WHEN I WAS A young girl—turning 7, if memory serves—I received a birthday gift of binoculars and The Audubon Society Field Guide to North American Birds: Eastern Region from my father’s second wife, Jan. It was an olive branch, of sorts. She was, in retrospect, searching for a way to have quiet moments with me, and though it was not something I had asked for—white tasseled majorette boots and a horse were at the top of my wish list in those days—I was intrigued.
The gifted binoculars felt surprisingly heavy in my hands as I ran outside to play with them on that first day, having great fun blurring and zooming in on objects around me with its ridged focus wheel. Jan’s intuition was correct: searching for birds and woodland creatures became a big part of my outdoor childhood experience. And forty years later, binoculars reside an arms-length away on the kitchen counter, ready to focus on our backyard feeders at a moment’s notice. The Audubon Society Field Guide to North American Birds has since been replaced by signed copies of Sibley Birds East and David Allen Sibley’s Birder’s Life List and Field Diary—both treasured Christmas gifts from my husband. And this time of year, I cannot wait to enter the names of migratory birds as they pass through on their way to warmer winter environs.
Throughout September, songbirds like tanagers and grosbeaks who rely on insects for sustenance make their long migration south. Many of the shorebirds have moved on by September as well, but bird migration is still a delight for duck, hawk, and sandhill crane enthusiasts in the month of October. Ruddy ducks, scoters, mergansers, Cooper’s and red-tailed hawks, and Peregrine falcons are all on the list of possibilities to observe this month, as are impressive numbers of Canadian geese.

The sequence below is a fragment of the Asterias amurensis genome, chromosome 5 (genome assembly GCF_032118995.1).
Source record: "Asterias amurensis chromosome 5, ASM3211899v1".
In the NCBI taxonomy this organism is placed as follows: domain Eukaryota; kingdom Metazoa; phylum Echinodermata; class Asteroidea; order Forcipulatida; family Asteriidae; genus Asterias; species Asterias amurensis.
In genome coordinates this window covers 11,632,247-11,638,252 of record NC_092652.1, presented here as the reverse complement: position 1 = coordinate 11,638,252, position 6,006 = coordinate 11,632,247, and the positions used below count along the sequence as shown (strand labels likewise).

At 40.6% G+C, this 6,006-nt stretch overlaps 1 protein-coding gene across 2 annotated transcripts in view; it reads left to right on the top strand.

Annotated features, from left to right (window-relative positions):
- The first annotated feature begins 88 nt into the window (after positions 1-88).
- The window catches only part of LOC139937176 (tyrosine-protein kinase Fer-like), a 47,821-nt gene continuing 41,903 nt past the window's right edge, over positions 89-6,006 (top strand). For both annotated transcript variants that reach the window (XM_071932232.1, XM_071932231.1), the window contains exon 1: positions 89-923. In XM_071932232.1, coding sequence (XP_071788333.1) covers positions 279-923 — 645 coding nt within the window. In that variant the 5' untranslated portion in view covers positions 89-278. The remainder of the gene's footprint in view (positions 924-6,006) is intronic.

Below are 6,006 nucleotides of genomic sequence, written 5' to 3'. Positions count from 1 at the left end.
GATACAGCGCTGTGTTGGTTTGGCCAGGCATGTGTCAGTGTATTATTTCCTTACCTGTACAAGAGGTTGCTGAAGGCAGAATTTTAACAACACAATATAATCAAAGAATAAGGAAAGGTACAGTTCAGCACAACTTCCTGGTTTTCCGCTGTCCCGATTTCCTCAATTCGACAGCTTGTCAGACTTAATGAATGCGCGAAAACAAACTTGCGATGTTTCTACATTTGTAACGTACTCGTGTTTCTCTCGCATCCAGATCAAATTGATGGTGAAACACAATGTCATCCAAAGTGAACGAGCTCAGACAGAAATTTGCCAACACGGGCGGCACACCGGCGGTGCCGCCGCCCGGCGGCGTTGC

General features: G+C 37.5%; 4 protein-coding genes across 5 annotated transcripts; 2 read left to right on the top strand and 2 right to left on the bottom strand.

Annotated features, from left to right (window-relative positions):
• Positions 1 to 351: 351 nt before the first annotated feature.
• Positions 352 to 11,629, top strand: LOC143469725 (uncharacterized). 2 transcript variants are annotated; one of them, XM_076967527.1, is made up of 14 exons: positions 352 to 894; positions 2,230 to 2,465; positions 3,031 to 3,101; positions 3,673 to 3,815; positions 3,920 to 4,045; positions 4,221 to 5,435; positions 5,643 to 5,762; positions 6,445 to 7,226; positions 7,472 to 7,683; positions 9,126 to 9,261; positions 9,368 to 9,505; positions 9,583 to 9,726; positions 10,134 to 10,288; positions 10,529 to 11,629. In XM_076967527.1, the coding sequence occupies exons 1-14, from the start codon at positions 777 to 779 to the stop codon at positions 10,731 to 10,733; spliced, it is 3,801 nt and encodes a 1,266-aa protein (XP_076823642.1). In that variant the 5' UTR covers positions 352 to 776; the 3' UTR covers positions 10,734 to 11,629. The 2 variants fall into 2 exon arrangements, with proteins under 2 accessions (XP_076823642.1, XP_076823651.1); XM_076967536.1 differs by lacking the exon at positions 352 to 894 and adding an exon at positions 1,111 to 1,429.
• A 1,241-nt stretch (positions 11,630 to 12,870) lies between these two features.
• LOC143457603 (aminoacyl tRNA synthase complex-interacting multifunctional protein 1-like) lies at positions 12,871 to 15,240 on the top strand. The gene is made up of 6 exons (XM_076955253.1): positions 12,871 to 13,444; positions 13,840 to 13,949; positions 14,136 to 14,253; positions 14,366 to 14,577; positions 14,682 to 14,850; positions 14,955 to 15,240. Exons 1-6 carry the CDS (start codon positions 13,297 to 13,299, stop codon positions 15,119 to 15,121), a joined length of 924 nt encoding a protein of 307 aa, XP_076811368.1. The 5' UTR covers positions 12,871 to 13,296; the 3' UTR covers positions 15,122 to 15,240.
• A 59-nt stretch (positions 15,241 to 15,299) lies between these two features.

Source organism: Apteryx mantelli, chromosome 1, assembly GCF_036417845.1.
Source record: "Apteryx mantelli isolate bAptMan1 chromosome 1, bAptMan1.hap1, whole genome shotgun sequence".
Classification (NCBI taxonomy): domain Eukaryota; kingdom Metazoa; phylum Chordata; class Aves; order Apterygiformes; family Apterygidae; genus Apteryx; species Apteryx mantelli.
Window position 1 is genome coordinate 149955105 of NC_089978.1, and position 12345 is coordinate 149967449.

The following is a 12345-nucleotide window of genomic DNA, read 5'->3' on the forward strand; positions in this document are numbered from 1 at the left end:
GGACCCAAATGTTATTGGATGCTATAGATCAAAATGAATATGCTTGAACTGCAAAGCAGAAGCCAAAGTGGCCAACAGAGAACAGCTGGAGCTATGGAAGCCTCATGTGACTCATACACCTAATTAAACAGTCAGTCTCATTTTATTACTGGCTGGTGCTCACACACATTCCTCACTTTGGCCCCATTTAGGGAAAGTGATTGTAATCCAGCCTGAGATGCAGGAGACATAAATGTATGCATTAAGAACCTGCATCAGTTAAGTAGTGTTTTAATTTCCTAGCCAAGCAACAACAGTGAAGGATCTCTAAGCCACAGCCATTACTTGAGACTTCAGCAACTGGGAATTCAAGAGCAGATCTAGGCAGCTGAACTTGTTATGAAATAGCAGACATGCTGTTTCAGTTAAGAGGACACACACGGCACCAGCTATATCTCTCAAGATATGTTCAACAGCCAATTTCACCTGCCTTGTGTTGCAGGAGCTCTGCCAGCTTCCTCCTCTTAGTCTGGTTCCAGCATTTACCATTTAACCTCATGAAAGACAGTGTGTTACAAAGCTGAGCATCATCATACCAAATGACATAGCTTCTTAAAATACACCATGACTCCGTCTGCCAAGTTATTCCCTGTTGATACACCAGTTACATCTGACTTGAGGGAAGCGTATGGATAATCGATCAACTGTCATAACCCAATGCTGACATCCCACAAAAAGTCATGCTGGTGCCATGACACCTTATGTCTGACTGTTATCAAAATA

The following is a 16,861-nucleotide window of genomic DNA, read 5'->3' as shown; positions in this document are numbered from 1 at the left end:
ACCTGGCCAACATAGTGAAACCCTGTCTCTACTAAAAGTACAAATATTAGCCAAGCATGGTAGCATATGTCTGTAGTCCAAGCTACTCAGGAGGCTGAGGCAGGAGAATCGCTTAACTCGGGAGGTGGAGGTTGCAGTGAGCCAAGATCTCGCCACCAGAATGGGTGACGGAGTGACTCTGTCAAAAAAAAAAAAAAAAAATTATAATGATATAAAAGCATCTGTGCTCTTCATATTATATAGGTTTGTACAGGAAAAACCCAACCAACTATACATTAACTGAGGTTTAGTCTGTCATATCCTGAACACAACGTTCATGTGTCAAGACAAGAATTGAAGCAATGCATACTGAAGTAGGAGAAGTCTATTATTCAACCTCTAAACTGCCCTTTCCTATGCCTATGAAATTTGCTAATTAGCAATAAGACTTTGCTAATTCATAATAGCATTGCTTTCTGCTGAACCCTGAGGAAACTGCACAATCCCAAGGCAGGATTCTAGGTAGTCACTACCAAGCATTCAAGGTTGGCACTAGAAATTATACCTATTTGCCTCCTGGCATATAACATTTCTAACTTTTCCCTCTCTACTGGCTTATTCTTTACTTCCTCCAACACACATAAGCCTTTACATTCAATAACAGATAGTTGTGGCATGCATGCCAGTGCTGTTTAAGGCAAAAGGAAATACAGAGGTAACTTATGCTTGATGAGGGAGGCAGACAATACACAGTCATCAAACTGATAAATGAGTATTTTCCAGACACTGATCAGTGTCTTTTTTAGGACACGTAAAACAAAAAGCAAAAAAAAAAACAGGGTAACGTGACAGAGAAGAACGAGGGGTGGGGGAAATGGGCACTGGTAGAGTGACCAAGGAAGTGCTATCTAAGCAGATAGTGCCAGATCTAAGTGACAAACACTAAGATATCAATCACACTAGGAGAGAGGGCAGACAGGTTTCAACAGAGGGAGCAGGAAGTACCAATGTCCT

One of the most thrilling observation opportunities in the area, particulary at Elawa Farm, is catching a glimpse of the sandhill cranes. Laura Calvert, Executive Director of Elawa Farm Foundation shares, “At Elawa Farm, we know it’s springtime when the Sandhill Cranes return to the farm. A pair nests in our vegetable fields, and we’re able to watch—from a distance—as the eggs hatch and the baby cranes scamper around the garden beds. We see the cranes and their offspring return to the farm in the late summer into fall before they move on in their migratory journey.” The nature preserves of Lake Forest Open Lands Association provide tremendous opportunities for bird watching. The Skokie River Nature Preserve is home to many rare Midwest species, and the George Beach Trail at Middlefork Nature Preserve has a hidden wetland that brings fantastic observational chances. Both of these locations draw many birds on their autumnal migratory journey.
The Chicago Botanic Garden offers bird identifying walks in late autumn led by Alan Anderson, research committee chairman of the Chicago Audubon Society. With binoculars in hand, one can learn to identify birds in their sometimes-confusing fall plumage. Participants will no doubt see robin, cedar waxwing, golden-crowned kinglet, white-throated sparrows, and bufflehead, which are all autumn regulars at the Garden.
The great fall migration passes quickly, but the calming benefit of birds can be a part of everyday life, even through the winter doldrums. Birdsong Radio app brings layered bird calls, country sounds, and an opportunity for zen-like tranquility to the palm of your hand.
Speaking of birdsongs: Jan, the stepmother who gifted me that first set of binoculars? Though she and my father divorced long ago, we are still close and when I walk my dog through Forest Park and hear unfamiliar birdsongs, I hit record on my phone and send to her. She always knows.
The Chicago Botanic Garden’s Fall Migration Bird Walks are Saturday, October 3 and Saturday, November 14 at 7:30 a.m. To register, visit chicagobotanic.org or call 847- 835-6801. The Chicago Botanic Garden is located at 1000 Lake Cook Road in Glencoe.